Author Topic: Work shop manual  (Read 5680 times)

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SAM+TUCKER

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on: September 22, 2021, 01:33:50 pm
I have a new meter 350 here in Indiana USA anyone know when we can get a workshop manual or all of the technical information we need my dealer will not supply it to me he says he can’t even get it unless he goes into his computer I’ve always worked on all of 30 + motorcycles don’t allow others to work on them  for me I like to understand everything about my motorcycle engine schematics  everything
HELP when we get this information


Dexter

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Reply #1 on: September 22, 2021, 04:38:54 pm
I have a new meter 350 here in Indiana USA anyone know when we can get a workshop manual or all of the technical information we need my dealer will not supply it to me he says he can’t even get it unless he goes into his computer I’ve always worked on all of 30 + motorcycles don’t allow others to work on them  for me I like to understand everything about my motorcycle engine schematics  everything
HELP when we get this information

For whatever reason, Royal Enfield likes to keep owners in the dark when it comes to the technical information usually found in a factory service manual. Maybe this is intended to help support the maintenance side of their developing dealer network. Even the Owner's Manual is light on many basic service requirements.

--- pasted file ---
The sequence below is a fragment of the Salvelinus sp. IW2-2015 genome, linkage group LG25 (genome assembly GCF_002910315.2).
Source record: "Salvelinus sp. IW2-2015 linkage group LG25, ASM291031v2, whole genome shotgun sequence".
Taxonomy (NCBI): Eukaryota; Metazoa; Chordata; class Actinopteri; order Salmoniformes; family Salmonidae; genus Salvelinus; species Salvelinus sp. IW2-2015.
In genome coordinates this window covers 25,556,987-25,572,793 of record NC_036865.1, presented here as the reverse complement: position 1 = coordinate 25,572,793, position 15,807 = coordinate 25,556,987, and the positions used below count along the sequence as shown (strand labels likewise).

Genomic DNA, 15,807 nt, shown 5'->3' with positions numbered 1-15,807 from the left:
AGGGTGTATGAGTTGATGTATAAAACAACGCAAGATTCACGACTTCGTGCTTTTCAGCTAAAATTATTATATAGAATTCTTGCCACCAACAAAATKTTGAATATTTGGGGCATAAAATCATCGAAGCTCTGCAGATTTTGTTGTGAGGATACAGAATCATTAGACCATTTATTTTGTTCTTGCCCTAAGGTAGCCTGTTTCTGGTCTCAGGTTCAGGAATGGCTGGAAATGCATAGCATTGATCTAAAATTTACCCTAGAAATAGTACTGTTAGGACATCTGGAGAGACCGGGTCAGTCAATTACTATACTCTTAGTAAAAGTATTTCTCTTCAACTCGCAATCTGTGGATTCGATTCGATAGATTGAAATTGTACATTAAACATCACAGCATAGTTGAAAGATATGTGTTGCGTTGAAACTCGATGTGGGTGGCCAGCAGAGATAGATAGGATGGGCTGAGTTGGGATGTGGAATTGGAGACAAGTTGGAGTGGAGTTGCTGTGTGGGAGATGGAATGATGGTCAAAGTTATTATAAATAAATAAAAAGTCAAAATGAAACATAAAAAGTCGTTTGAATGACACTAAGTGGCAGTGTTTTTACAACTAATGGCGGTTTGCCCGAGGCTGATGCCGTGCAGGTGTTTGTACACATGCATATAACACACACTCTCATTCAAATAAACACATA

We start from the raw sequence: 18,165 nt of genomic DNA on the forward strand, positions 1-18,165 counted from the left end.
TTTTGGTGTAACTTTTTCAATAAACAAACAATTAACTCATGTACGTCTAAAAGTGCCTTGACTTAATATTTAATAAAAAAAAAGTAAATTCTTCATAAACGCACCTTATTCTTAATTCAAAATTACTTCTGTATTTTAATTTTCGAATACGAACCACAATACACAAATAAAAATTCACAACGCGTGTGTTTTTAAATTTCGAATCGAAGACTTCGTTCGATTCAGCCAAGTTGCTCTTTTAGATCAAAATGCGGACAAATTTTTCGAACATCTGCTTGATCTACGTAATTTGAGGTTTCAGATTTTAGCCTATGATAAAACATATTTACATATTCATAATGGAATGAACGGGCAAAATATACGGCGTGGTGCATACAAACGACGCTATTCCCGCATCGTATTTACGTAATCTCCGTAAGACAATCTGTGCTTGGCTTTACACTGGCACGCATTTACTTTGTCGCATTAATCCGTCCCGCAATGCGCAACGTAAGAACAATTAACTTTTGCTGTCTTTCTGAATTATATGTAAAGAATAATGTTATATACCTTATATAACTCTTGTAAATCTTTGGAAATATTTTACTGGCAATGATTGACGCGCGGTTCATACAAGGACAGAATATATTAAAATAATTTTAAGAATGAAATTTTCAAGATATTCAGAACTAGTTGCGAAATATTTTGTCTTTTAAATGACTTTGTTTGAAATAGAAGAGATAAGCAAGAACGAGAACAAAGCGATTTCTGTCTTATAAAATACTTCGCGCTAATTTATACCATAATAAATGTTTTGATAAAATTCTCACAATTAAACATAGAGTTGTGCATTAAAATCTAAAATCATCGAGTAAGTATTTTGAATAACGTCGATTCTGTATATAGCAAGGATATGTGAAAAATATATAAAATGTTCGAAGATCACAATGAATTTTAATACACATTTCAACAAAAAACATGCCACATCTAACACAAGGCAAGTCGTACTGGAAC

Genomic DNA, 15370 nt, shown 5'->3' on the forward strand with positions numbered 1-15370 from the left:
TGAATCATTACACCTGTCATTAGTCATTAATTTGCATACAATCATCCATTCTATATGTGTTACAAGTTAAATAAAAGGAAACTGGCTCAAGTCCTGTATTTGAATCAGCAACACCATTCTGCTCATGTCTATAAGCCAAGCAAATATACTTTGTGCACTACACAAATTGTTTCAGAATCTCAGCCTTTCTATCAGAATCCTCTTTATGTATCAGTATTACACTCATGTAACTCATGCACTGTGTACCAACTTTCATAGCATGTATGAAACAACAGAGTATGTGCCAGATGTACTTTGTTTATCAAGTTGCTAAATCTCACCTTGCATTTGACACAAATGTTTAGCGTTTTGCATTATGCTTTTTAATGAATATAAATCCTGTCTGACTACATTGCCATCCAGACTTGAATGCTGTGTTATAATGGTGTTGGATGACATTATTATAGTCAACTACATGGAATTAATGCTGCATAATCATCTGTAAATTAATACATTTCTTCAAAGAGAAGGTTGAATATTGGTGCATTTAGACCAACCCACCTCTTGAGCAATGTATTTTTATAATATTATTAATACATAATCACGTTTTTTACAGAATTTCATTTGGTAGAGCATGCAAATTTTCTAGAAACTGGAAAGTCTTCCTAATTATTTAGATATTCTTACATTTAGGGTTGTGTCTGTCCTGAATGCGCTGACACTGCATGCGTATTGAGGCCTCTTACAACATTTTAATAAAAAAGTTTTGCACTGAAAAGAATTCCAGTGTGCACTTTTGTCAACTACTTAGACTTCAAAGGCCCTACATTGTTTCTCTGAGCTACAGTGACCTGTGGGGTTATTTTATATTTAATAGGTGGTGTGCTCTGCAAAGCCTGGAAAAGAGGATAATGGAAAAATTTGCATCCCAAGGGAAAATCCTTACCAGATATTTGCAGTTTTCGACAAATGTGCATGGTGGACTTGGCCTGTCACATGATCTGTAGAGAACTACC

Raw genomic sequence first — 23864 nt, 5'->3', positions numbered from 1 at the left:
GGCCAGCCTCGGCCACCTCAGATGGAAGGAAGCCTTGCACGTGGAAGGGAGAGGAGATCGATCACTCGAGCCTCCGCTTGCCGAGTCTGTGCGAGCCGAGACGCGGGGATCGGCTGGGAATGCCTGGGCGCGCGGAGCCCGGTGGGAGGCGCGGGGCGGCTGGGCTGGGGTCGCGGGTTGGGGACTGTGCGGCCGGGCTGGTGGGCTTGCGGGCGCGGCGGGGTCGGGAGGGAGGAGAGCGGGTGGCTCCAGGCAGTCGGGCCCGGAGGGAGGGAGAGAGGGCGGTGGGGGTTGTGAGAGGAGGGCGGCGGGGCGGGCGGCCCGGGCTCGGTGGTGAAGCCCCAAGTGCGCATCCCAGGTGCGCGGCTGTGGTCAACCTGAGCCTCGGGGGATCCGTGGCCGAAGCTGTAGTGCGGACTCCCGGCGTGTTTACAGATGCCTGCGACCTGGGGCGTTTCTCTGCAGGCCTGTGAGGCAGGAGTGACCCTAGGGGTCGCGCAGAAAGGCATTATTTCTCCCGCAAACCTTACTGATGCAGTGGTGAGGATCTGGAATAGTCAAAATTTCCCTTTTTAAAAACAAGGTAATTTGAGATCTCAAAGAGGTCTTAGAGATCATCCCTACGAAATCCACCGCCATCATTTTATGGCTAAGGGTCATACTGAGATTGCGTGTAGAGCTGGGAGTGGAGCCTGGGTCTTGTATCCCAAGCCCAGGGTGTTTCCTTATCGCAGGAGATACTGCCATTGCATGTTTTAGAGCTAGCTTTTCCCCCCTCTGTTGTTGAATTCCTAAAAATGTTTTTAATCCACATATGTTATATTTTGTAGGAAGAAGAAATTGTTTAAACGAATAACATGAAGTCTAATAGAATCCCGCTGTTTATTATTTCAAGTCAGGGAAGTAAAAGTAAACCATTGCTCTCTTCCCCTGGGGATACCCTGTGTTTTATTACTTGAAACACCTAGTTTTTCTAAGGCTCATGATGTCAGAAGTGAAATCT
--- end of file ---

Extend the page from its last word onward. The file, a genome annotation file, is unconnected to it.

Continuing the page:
Certainly a departure from the norm in the m/c industry, where service manuals are generally available to buy as soon as a new model hits the showrooms.

Hitchcock's website does have RE manuals for older models and even for the 650 models that have been out for almost 4 years now, so if one becomes available for the Meteor, this is the most likely place that we will find it.

Here's a link to some info that RE has provided on some Meteor 350 jobs.

https://www.youtube.com/playlist?list=PLT1BEDU54E1SKBG28gF49AclawHddstLm
« Last Edit: September 22, 2021, 04:43:20 pm by Dexter »
Past rides:
1966 Honda 65 Sport
1967 Honda CB160
1973 Honda CB750
1982 Honda V45 Magna - the most uncomfortable bike I ever did a cross country tour on!
1983 Honda CB1000
1995 Honda ST1100

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1996 Honda ST1100
2021 Royal Enfield Stellar Blue Meteor 350


Keef Sparrow

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Past: CB125-T2, T500, GT500, Speed Triple, 955i Daytona. Now: Royal Enfield Bullet Trials 500


glencoeman